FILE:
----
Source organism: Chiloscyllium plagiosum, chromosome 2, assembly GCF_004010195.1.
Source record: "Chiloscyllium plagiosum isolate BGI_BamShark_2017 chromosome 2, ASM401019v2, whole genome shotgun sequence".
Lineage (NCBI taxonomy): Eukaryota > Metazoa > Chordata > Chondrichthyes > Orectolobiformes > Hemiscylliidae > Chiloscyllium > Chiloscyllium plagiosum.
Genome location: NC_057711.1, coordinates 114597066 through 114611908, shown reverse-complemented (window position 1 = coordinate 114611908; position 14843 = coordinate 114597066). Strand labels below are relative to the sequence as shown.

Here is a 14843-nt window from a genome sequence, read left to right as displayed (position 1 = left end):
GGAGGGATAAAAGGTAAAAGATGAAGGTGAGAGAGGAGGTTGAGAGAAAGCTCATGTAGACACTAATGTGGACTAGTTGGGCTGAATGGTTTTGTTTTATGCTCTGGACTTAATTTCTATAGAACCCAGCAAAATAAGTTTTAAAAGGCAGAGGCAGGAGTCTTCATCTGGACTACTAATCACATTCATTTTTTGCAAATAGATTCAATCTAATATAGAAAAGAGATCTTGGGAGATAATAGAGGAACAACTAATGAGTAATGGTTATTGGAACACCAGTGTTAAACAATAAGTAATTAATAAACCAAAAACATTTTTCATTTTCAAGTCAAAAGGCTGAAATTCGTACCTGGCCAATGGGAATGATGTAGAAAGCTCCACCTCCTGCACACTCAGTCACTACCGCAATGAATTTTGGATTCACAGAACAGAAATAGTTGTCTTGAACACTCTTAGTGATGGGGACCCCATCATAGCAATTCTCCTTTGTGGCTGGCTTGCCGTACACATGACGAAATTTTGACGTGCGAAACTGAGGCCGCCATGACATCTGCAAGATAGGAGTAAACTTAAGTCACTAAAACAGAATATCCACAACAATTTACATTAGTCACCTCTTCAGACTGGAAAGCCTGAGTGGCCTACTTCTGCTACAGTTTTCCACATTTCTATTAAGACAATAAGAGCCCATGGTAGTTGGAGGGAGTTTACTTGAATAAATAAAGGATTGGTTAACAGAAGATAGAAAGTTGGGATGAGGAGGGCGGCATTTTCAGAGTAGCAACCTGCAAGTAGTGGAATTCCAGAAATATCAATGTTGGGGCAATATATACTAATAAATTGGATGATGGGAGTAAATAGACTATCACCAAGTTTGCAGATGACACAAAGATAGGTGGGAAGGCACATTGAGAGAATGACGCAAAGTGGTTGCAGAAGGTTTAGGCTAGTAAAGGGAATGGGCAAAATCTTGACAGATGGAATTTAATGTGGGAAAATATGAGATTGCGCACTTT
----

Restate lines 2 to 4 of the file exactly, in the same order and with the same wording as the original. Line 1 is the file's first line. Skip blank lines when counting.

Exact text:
Source record: "Chiloscyllium plagiosum isolate BGI_BamShark_2017 chromosome 2, ASM401019v2, whole genome shotgun sequence".
Lineage (NCBI taxonomy): Eukaryota > Metazoa > Chordata > Chondrichthyes > Orectolobiformes > Hemiscylliidae > Chiloscyllium > Chiloscyllium plagiosum.
Genome location: NC_057711.1, coordinates 114597066 through 114611908, shown reverse-complemented (window position 1 = coordinate 114611908; position 14843 = coordinate 114597066). Strand labels below are relative to the sequence as shown.